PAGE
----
There has been a record number of new student accommodation bed spaces delivered in 2017, with possible consequences for future buy to let investment in the sector.
Cushman & Wakefield says the total number of purpose-built spaces available in the UK is now 602,000.
However, while the numbers of newly delivered en-suite and studio spaces have both increased significantly, the supply of studio rooms has increased by 106 per cent since 2014.
Overall rents per bed space in student accommodation increased 2.9 per cent between academic years 2016/17 and 2017/18, marginally above the 2.7 per cent seen during the same period in the previous year, indicating what Cushman & Wakefield describes as “the sustained health of the student accommodation market as a whole.”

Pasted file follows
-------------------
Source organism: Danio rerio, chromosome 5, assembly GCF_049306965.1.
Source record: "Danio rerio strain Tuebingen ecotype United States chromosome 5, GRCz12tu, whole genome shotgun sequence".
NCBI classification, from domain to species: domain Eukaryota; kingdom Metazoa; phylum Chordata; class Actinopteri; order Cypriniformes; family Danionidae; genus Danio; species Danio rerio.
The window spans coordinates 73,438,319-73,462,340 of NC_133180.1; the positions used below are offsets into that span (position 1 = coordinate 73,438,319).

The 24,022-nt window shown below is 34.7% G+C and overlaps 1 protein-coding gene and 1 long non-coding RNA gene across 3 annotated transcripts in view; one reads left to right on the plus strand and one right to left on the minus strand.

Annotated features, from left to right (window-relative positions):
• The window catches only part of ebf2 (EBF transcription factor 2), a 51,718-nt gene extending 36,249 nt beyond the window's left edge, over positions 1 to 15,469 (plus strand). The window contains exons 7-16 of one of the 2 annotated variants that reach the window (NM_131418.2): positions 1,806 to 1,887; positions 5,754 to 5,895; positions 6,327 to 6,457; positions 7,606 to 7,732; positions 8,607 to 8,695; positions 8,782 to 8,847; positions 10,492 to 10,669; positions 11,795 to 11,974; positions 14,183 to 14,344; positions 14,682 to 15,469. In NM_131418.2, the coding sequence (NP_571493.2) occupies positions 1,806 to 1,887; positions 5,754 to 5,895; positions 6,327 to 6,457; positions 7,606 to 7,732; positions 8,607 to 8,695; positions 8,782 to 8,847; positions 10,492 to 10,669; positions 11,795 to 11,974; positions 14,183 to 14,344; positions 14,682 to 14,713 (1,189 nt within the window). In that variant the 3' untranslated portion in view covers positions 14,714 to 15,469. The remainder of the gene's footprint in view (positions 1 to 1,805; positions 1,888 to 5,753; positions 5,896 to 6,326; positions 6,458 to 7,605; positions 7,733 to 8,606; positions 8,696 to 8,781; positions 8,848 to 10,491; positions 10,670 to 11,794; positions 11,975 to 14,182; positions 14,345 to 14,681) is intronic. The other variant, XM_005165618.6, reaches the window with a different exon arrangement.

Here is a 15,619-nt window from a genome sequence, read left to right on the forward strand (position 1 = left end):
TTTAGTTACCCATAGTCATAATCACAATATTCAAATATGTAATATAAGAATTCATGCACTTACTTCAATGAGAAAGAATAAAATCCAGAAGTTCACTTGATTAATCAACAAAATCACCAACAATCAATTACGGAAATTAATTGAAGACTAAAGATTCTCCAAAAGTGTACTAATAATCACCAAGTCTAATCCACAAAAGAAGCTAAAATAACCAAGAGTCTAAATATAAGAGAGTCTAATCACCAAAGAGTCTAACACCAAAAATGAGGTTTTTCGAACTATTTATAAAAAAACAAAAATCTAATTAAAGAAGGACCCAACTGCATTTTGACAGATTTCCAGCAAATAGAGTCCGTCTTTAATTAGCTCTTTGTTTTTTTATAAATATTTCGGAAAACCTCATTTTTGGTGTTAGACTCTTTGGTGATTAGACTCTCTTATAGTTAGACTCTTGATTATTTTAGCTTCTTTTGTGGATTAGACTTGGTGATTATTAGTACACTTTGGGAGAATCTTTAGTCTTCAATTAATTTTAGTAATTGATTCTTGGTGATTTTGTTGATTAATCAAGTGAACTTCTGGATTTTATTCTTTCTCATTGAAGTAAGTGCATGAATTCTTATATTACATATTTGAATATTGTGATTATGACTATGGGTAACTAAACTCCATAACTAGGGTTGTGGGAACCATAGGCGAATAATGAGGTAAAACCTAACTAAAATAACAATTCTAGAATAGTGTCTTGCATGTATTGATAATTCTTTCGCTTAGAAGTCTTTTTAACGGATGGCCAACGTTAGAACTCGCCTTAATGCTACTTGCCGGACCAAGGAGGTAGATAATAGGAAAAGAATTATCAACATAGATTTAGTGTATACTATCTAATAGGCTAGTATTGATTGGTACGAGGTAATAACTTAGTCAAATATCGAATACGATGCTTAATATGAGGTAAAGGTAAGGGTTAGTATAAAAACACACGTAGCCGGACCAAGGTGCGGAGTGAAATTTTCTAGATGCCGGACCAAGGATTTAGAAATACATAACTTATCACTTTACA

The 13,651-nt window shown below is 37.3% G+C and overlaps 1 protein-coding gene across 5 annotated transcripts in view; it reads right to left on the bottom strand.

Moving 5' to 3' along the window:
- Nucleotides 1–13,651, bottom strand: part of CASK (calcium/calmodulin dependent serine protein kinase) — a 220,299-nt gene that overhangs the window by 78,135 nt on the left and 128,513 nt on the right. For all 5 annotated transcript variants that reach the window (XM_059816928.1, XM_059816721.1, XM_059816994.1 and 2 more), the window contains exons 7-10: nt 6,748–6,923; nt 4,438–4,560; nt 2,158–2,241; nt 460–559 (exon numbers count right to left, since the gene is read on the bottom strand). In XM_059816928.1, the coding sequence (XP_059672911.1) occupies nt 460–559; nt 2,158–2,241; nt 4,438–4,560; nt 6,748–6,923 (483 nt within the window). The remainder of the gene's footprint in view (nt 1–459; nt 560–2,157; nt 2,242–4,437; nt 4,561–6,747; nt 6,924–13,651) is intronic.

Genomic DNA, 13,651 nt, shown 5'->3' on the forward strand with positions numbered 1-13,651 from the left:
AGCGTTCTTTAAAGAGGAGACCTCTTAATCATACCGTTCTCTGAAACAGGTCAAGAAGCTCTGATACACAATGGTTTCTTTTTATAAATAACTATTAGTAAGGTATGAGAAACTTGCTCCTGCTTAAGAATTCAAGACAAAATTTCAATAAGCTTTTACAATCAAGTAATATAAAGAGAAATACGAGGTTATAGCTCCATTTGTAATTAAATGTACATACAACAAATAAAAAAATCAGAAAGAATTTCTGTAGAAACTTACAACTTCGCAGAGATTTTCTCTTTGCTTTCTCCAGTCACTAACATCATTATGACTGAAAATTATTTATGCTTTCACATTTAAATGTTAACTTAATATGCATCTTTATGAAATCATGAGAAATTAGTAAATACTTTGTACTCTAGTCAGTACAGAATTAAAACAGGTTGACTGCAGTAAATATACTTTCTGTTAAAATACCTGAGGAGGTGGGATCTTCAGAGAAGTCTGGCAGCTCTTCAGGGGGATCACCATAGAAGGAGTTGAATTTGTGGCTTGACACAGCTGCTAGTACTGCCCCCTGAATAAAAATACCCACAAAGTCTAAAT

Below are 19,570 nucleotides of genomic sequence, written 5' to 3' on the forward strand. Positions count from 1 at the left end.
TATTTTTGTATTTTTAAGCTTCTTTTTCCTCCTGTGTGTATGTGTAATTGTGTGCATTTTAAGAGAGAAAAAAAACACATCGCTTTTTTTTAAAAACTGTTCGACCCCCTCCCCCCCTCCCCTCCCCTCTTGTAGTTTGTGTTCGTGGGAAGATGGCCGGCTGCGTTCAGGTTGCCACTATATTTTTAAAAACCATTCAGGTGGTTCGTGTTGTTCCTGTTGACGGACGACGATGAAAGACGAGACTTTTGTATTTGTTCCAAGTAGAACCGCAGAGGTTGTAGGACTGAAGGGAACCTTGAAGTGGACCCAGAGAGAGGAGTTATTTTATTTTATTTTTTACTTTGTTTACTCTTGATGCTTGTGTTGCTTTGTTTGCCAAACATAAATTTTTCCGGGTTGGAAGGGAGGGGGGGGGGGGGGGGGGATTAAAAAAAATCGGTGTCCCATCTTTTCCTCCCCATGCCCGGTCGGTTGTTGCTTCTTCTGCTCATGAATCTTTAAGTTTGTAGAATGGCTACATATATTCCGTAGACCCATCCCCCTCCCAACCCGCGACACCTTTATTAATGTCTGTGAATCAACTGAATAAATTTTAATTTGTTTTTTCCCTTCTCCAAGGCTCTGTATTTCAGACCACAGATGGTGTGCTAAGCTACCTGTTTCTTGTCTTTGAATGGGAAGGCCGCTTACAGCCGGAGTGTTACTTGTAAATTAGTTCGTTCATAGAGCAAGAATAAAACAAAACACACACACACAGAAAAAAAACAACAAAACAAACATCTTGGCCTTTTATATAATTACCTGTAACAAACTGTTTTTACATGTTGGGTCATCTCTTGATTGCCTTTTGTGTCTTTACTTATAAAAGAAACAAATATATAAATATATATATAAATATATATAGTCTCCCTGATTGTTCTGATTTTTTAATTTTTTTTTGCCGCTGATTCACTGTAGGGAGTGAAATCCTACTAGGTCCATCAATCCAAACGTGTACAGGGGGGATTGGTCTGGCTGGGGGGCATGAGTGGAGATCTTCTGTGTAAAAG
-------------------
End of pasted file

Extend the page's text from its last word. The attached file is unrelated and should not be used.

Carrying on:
However, there were significant variations across the UK as well as by type and sector.
In Manchester, which has the largest student population outside of London, annual studio rents increased by five per cent despite the number of studio beds rising 61 per cent in a year, thanks to tight restrictions on development.
In Glasgow, however, the number of studio beds increased 29 per cent, while annual rents decreased by two per cent.
C&W says the private sector continues to offer the most expensive accommodation in the market, with average annual rents per bed space (excluding London) in the private sector some 21 per cent (or £1,071 per year) more expensive than university managed accommodation.
Within the private sector the annual difference between studios and en-suites (excluding London) is 45 per cent (working out at £2,613 per year).
The private sector dominates the supply of new developments, delivering 87 per cent of all new beds so far in 2017/18.
However, universities continue to provide the largest number of bed spaces, offering 57 per cent of all rooms available in 2017/18. Overall en-suite bed spaces now represent 56 per cent of the market, whilst studios account for 12 per cent of all beds.